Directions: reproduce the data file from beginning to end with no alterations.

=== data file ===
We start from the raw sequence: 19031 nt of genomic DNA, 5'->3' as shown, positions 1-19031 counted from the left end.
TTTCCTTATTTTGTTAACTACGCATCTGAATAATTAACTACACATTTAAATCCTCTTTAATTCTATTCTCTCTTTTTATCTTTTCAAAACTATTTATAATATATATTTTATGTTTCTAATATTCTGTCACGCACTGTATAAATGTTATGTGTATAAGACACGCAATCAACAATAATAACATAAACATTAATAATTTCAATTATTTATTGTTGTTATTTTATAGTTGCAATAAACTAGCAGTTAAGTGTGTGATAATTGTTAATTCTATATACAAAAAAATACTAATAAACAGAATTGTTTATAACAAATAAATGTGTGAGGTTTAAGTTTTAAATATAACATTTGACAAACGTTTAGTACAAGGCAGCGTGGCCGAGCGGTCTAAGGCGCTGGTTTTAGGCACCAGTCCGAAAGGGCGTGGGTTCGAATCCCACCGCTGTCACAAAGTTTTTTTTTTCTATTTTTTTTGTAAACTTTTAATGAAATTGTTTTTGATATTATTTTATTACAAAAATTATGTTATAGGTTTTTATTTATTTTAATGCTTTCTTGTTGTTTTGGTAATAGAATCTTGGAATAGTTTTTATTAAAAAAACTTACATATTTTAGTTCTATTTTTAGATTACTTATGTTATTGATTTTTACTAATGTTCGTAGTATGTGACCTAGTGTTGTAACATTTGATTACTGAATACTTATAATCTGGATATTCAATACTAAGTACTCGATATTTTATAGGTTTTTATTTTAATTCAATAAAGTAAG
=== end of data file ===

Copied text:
We start from the raw sequence: 19031 nt of genomic DNA, 5'->3' as shown, positions 1-19031 counted from the left end.
TTTCCTTATTTTGTTAACTACGCATCTGAATAATTAACTACACATTTAAATCCTCTTTAATTCTATTCTCTCTTTTTATCTTTTCAAAACTATTTATAATATATATTTTATGTTTCTAATATTCTGTCACGCACTGTATAAATGTTATGTGTATAAGACACGCAATCAACAATAATAACATAAACATTAATAATTTCAATTATTTATTGTTGTTATTTTATAGTTGCAATAAACTAGCAGTTAAGTGTGTGATAATTGTTAATTCTATATACAAAAAAATACTAATAAACAGAATTGTTTATAACAAATAAATGTGTGAGGTTTAAGTTTTAAATATAACATTTGACAAACGTTTAGTACAAGGCAGCGTGGCCGAGCGGTCTAAGGCGCTGGTTTTAGGCACCAGTCCGAAAGGGCGTGGGTTCGAATCCCACCGCTGTCACAAAGTTTTTTTTTTCTATTTTTTTTGTAAACTTTTAATGAAATTGTTTTTGATATTATTTTATTACAAAAATTATGTTATAGGTTTTTATTTATTTTAATGCTTTCTTGTTGTTTTGGTAATAGAATCTTGGAATAGTTTTTATTAAAAAAACTTACATATTTTAGTTCTATTTTTAGATTACTTATGTTATTGATTTTTACTAATGTTCGTAGTATGTGACCTAGTGTTGTAACATTTGATTACTGAATACTTATAATCTGGATATTCAATACTAAGTACTCGATATTTTATAGGTTTTTATTTTAATTCAATAAAGTAAG